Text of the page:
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# H-SC MATH 262 - Lecture 27 - Boolean Algebras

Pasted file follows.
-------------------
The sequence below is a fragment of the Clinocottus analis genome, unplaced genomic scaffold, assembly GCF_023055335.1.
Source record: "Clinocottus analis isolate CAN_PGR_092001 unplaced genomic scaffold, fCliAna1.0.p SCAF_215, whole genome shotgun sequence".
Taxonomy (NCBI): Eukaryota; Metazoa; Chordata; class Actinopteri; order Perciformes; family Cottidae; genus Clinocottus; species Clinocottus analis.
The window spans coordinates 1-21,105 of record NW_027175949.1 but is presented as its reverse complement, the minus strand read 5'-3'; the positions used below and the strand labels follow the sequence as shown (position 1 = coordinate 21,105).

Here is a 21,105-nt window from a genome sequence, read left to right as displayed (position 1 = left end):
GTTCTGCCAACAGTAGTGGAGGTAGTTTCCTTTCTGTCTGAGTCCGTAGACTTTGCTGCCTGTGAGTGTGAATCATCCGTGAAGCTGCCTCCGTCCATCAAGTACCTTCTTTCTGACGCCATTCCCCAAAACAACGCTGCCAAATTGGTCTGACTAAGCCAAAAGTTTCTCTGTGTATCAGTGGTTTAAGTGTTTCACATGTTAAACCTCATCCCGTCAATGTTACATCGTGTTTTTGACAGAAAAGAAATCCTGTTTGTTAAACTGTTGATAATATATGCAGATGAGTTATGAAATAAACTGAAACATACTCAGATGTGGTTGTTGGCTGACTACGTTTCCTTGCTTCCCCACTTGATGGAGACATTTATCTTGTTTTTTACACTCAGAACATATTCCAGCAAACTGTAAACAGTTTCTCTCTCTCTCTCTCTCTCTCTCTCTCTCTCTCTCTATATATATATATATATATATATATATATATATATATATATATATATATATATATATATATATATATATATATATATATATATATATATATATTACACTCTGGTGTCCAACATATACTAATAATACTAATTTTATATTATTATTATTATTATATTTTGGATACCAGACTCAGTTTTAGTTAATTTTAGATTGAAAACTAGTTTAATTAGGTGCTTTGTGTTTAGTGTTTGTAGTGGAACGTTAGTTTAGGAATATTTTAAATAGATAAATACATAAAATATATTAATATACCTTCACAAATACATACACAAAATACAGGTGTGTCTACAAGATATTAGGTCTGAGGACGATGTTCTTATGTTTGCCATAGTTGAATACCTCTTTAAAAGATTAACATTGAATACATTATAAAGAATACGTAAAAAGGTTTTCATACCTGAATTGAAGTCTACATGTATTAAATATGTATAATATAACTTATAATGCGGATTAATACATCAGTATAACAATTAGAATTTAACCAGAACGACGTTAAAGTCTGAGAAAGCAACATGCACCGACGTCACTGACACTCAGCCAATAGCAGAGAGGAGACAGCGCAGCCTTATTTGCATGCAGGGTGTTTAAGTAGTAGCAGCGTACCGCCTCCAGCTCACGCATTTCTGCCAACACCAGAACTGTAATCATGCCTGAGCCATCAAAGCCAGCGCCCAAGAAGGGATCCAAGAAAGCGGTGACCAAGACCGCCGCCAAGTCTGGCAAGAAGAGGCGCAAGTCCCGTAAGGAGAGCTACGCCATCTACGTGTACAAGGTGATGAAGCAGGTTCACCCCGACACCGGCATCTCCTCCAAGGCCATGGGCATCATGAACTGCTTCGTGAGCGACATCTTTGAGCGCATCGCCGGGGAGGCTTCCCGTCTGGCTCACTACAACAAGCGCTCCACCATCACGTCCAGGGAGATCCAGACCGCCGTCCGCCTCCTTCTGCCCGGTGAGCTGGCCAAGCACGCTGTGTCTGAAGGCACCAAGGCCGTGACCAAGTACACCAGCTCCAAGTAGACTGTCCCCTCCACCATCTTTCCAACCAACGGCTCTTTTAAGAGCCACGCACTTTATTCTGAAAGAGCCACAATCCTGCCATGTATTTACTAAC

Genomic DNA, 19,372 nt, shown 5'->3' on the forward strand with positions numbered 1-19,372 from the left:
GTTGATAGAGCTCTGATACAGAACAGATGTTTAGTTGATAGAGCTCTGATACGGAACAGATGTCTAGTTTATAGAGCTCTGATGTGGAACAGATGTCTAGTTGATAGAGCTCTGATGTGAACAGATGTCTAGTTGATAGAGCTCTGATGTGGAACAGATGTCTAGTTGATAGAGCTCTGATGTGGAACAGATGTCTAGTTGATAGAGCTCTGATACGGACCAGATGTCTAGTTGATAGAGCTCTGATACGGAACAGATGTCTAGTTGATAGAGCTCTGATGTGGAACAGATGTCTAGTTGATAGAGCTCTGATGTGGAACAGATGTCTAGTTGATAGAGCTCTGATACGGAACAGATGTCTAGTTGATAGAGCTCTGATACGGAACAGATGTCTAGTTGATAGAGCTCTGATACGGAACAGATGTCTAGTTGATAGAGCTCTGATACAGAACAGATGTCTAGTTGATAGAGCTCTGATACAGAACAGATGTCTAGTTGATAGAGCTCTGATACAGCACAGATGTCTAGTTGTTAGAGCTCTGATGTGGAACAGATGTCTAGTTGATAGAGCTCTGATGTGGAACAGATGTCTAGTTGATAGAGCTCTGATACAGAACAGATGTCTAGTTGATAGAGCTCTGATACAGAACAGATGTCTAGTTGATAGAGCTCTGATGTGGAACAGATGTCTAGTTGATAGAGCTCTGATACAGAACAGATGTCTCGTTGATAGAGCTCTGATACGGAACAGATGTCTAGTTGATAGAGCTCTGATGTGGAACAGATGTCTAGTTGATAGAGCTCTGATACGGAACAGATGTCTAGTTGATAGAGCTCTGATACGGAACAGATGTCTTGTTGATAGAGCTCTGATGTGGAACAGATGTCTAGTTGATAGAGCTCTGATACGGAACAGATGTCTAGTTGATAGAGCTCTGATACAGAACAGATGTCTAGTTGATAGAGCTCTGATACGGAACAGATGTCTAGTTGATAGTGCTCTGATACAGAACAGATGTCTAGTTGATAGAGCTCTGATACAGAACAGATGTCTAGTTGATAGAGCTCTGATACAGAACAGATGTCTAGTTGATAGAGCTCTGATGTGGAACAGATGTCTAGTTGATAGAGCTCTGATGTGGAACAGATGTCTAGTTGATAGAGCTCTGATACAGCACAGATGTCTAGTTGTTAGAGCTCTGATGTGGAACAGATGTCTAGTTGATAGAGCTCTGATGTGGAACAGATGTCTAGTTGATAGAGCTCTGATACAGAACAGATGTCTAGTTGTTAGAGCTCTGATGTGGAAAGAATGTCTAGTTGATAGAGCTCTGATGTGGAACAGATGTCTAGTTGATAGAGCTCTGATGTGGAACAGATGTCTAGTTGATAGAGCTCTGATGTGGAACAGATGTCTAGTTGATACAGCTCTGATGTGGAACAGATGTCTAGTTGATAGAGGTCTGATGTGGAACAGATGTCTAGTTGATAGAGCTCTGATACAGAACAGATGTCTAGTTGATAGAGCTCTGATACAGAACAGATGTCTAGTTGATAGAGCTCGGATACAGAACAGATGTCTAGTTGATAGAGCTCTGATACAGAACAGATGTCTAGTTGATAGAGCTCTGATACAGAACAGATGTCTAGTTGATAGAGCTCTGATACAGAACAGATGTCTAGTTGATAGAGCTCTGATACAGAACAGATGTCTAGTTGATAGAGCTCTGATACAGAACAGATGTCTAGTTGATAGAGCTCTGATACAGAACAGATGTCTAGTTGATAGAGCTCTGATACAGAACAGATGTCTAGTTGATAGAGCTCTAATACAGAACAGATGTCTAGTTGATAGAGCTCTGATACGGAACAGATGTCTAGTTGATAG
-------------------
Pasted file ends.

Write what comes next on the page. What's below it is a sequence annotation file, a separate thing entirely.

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Boolean AlgebrasSlide 2Properties of a Boolean AlgebraSlide 4Slide 5Set-Theoretic InterpretationLogic InterpretationBinary InterpretationOther InterpretationsSlide 10ConnectionsSlide 12DualityOther PropertiesSlide 15Slide 16The Idempotent LawsSlide 18The Laws of Universal BoundsSlide 20A Very Handy LemmaThe Lemma AppliedDeMorgan’s LawsSlide 24Slide 25The Other DeMorgan’s LawApplicationsBoolean AlgebrasLecture 27Section 5.3Wed, Mar 7, 2007Boolean AlgebrasIn a Boolean algebra, we abstract the basic properties of sets and logic and make them the defining properties.A Boolean algebra has three operators+ Addition (binary) Multiplication (binary)— Complement (unary)Properties of a Boolean AlgebraCommutative Lawsa + b = b + aa  b = b  aAssociative Laws(a + b) + c = a + (b + c)(a  b)  c = a  (b  c)Properties of a Boolean AlgebraDistributive Lawsa + (b  c) = (a + b)  (a + c)a  (b + c) = (a  b) + (a  c)Identity Laws: There exist elements, which we will label 0 and 1, that have the propertiesa + 0 = aa  1 = aProperties of a Boolean AlgebraComplement Lawsa +a = 1a a = 0Set-Theoretic InterpretationLet B be the power set of a universal set U.Interpret + to be ,  to be , and — to be complementation.Then what are the interpretations of 0 and 1?Look at the identity and complement laws:A  0 = A, A  1 = AA  Ac = 1, A  Ac = 0Logic InterpretationLet B be a collection of statements.Interpret + to be ,  to be , and — to be .Then what are the interpretations of 0 and 1?Look at the identity and complement laws:p  0 = p, p  1 = pp  p = 1, p  p = 0Binary InterpretationLet B be the set of all binary strings of length n.Interpret + to be bitwise “or,”  to be bitwise “and,” and — to be bitwise complement.Then what are the interpretations of 0 and 1?Look at the identity and complement laws:x | 0 = x, x & 1 = xx | x = 1, x & x = 0Other InterpretationsLet n be any positive integer that is the product of distinct primes. (E.g., n = 30.)Let B be the set of divisors of n.Interpret + to be gcd,  to be lcm, and — to be division into n.For example, if n = 30, then a + b = gcd(a, b)a  b = lcm(a, b)a = 30/a.Other InterpretationsThen what are the interpretations of “0” and “1”?Look at the identity and complement laws.a + “0” = gcd(a, “0”) = a, a  “1” = lcm(a, “1”) = a,a +a = gcd(a, 30/a) = “1”, a a = lcm(a, 30/a) = “0”.ConnectionsHow are all of these interpretations connected?Hint: The binary example is the most basic.Set-Theoretic InterpretationLet B be the power set of a universal set U.Reverse the meaning of + and  :+ means ,  means .Then what are the interpretations of 0 and 1?Look at the identity and complement laws:A  0 = A, A  1 = AA  Ac = 1, A  Ac = 0DualityOne can show that in each of the preceding examples, if we Reverse the interpretation of + and Reverse the interpretations of 0 and 1the result will again be a Boolean algebra.This is called the Principle of Duality.Other PropertiesThe other properties appearing in Theorem 1.1.1 on p. 14 can be derived as theorems.Double Negation LawThe complement ofa is a.Idempotent Lawsa + a = aa  a = aOther PropertiesUniversal Bounds Lawsa + 1 = 1a  0 = 0DeMorgan’s Lawsbabababa)()(Other PropertiesAbsorption Lawsa + (a  b) = aa  (a + b) = aComplements of 0 and 10 = 11 = 0The Idempotent LawsTheorem: Let B be a boolean algebra. For all a  B, a + a = a.Proof:a  a = a  a + 0= a  a + a a= a  (a +a)= a  1= a.The Idempotent LawsProve the other idempotent lawa a = a.The Laws of Universal BoundsTheorem: Let B be a boolean algebra. For all a  B, a + 1 = 1.Proof: a + 1 = a + (a +a)= (a + a) +a= a +a= 1.The Laws of Universal BoundsProve the other law of universal bounds:a 0 = 0.A Very Handy LemmaLemma: Let B be a boolean algebra and let a, b  B. If a + b = 1 and a  b = 0, then b =a.Proof:The Lemma AppliedCorollary: Let p and q be propositions. If p  q = T and p  q = F, then q = p. Corollary: Let A and B be sets. If A  B = U and A  B = , then B = Ac.Corollary: Let x and y be ints. If x | y == 1 and x & y == 0, then y == x.DeMorgan’s LawsTheorem: Let B be a boolean algebra. For all a, b  B, the complement of (a + b) equalsa b.Proof: We show that (a + b) + (a b) = 1 and that (a + b)  (a b) = 0.It will follow from the Lemma thata b is the complement of a + b.DeMorgan’s Laws(a + b) + (a b) = (a + b + a’).(a + b + b’)= (1 + b).(1 + a)= 1.1= 1.(a + b).(a’.b’) = a. a’.b’ + b. a’.b’= 0.b’ + 0.a’= 0 + 0= 0.DeMorgan’s LawsTherefore,a b is the complement of a + b.The Other DeMorgan’s LawProve the law that a +b is the complement of a  b.Prove the law of double negation, that the complement ofa is a.ApplicationsThese laws are true for any interpretation of a Boolean algebra.For example, if a and b are integers, then gcd(a, lcm(a, b)) = alcm(a, gcd(a, b)) = aIf x and y are ints, thenx | (x & y) == xx & (x | y) ==

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